When a student plays football for Ohio State University, there has often been an expectation that student will be playing in the Rose Bowl, if not for a national championship.

That expectation is not just for the football team -- it also holds true for members of the marching band known as TBDBITL.

As they participated Jan. 1 in the 2019 Tournament of Roses Parade, ahead of the Buckeyes' Rose Bowl game against the University of Washington, three freshman members of Ohio State's marching band who hail from Grove City were a little less wide-eyed about the experience.

Noah Bungart, Hunter DeWitt and Nicholas Routh marched in the parade in 2017 with the Grove City High School Marching Band when the trio were juniors.

"When I found out we were going to the Rose Bowl this year, I was ecstatic," DeWitt said. "There aren't many people who can say they've marched in the Rose Bowl Parade twice, especially in just three years."

"I was excited, but a bit nervous about being in the parade a second time, because I knew what it involves -- about two and a half hours of non-stop marching and playing," DeWitt said. "But it turned out to be a little easier than the first time."

That knowledge helps reduce the butterflies, Bungart said.

"The first time in the parade, you're not sure what to expect," he said. "This time, it wasn't all unknown. I knew what to expect."

The actual marching seemed easier, Routh said.

"I think that's because I knew the route and I knew as we were marching past different landmarks how much more distance we had to go," he said.

But the experience is more challenging for a band whose team is in the game than a high school group, said DeWitt, who plays trumpet and is majoring in music education and trumpet music performance.

"With Grove City, all we were doing was marching in the parade," he said. "With OSU, there were so many performances scheduled in the two and a half days. We had pep band performances, rehearsals, the parade and then the game itself.

"We had a busy itinerary for the whole trip, but I didn't feel exhausted," DeWitt said. "More excited than exhausted."

Each evening, the band members had free time and they got to visit Disneyland after playing Dec. 30 at the park's Main Street USA train station, he said.

The OSU band played two different sequences during the parade, said Routh, who plays trumpet and is majoring in aviation.

"That makes it more challenging," he said. "We played the first sequence, then switched to the second as we passed the TV corner where all the cameras are located."

At the game, the band participated in a pregame performance, offered a halftime show and served as a pep band to rally Buckeye fans.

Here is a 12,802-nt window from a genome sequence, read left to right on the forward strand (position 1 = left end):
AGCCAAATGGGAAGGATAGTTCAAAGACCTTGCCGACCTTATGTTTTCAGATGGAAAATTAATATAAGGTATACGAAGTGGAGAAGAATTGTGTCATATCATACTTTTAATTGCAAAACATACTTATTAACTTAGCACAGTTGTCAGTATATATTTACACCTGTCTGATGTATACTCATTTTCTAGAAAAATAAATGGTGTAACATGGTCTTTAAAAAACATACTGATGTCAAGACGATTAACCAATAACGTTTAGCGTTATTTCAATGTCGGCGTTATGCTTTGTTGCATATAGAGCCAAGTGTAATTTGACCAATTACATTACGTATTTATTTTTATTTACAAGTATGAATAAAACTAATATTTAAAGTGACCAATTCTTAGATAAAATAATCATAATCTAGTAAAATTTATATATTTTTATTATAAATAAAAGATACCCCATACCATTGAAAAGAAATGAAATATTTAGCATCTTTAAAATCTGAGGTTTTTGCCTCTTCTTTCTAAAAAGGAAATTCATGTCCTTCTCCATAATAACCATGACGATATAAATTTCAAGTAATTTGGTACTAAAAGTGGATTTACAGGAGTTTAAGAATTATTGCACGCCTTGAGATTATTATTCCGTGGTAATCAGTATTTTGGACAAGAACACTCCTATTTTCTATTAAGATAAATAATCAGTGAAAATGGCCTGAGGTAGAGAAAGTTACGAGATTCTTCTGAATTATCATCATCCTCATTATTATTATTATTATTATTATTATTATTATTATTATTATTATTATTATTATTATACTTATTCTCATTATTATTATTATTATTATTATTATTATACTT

"We were on TV a lot," Routh said. "Part of the pregame was on TV, and they showed a couple minutes of our halftime show and then we'd be on during the game as the pep band. And of course, there was the parade."

Playing at the game was a thrill, he said.

"When you're playing for the entire stadium and every song brings a cheer, it's exciting," Routh said.

Viewing the game was a difference experience from the perspective of the band's position, he said.

"We were stationed out at one of the end zones, so you can't really see down the field and tell where the football's in play," Routh said. "I ended up watching most of the game on the big TV screen. But it's still better than watching it at home, because you're actually there."

The OSU band is used to playing big venues -- its home field is Ohio Stadium, after all.

But that doesn't quite prepare one for playing the Rose Bowl, Bungart said.

"We play in front of big crowds, but the Rose Bowl is one of the biggest games there is," he said. "It's a different experience. It's a different field than you're used to and the atmosphere is just surreal. It's really a big stage."

Grove City is renowned for its marching band, but moving up to the college level is more demanding, said Bungart, who plays flugelhorn.

"It's just the fact that during the season, we're learning new things every couple weeks," he said. "We're changing songs and drills all the time. In high school, you have just one show that takes you through the whole year."

Bungart, who is majoring in physics and astronomy, said he likes the challenge.

"It's helping me improve as a musician, but it's also helping me improve as a person," he said. "Learning new things every week in band, it keeps you on your toes.

"That discipline is helping me learn how to make better use of my time," Bungart said. "It's helping me adjust to the greater academic demands of college."

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